Even with the sweltering, humid weather and road closures, nothing was going to stand between beer lovers and their ice-cold tipples.
In the first three days of the annual Beerfest Asia starting last Thursday, some 27,000 people trooped down to the Marina Promenade.
Another 5,000 people were expected yesterday, when the festival closed at 10pm, making visitor numbers on a par with last year's festival.
This year, they got to pick from 400 different beers, of which more than 100 are new to the festival. These included Japanese beers such as a pale ale from the Hida Takayama brewery.
The event, which is now in its seventh edition, is 80 per cent owned by Sphere Exhibits, a subsidiary of Singapore Press Holdings. Its partner is music lifestyle company Timbre Group.
Craft cider specialist The Mad Tapper proved to be a popular draw, with many queuing to try the 20 ciders on offer. Quirky flavours include ciders mixed with beers hops.
The Mad Tapper's co-owner Jasmin Wong, 24, says that the five-month-old company's first outing at Beerfest Asia has been good, given the crowds which have been coming by to try new flavours.
She said: "Craft ciders are a huge trend in America now and it's starting to take off here. Beerfest visitors have been open to trying something new."
Festivalgoers who wanted to sample the various flavours without having to chug through bottles could also opt for sampling portions from some of the booths for the first time at Beerfest Asia. Between 50ml and 70ml of certain drinks were served up at these booths and cost $1 to $2 each.
Epicurean Nomads, a premium Japanese artisanal sake and craft beer outfit, was doing brisk business with its "omakase selection" of beers, which cost $12 for five 50ml portions.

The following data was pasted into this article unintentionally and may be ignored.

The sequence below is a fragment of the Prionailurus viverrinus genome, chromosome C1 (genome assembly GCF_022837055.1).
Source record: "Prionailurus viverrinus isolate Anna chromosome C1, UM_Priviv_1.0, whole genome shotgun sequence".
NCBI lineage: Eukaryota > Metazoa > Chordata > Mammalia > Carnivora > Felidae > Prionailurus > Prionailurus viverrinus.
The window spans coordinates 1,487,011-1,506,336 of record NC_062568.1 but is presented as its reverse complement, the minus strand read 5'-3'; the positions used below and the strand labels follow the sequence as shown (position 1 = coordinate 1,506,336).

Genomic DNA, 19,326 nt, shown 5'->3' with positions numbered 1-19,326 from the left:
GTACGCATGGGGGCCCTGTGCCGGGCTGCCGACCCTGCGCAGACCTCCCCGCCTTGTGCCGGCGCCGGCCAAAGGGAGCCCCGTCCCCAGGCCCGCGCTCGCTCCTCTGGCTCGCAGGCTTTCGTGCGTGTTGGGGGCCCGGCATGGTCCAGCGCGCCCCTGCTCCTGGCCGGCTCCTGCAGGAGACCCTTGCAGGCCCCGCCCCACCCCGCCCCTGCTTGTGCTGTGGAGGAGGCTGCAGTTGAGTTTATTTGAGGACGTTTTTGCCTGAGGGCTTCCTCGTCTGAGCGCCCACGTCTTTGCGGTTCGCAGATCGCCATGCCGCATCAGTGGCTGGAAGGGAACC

This was the second time that the brand took up a booth at the event and was selling 19 types of beer.
Mr Charles Ng, 41, director of Epicurean Nomads said: "It's an opportunity for those who are new to Japanese beer to understand the different brewing styles. The sampling sizes are also good value as they can try many beers, without having to buy an entire bottle they haven't tried before."
But it wasn't just the tipples which excited the crowd. Festivalgoers shuttled between two tents and outdoor spaces to catch live bands, comedy acts and games such as The Great Beerfest Beer Pong Tournament.
First-time festivalgoer Nasha Pestonji, 25, a partnership manager for a non-profit organisation, gave the event two thumbs-ups.
She said: "I'm not a beer drinker, but my husband convinced me to come because he came in previous years and enjoyed it. I've tried some really good beers and the booths have been good at introducing the flavours to a newcomer like me."
However, others rued a smaller festival. There was no whisky and wine lounge, which had been a feature since 2013 and exhibitors - there were more than 30, a number similar to last year - took up smaller booth sizes due to "manpower challenges", said the organisers.
Scriptwriter Mihir Desai, 29, said that this year's festival did not measure up to past editions. "There was definitely more variety last year and it was a lot bigger. The festival should get better every year, given that they have such a strong fanbase, but its standard seems to have gone down instead."
Even so, others were just keen to soak up the atmosphere.
Financial consultant James Ong, 28, who has been to the festival three times, said: "It's where my friends and I have a gathering for a good time. We have some beers and stay through the night."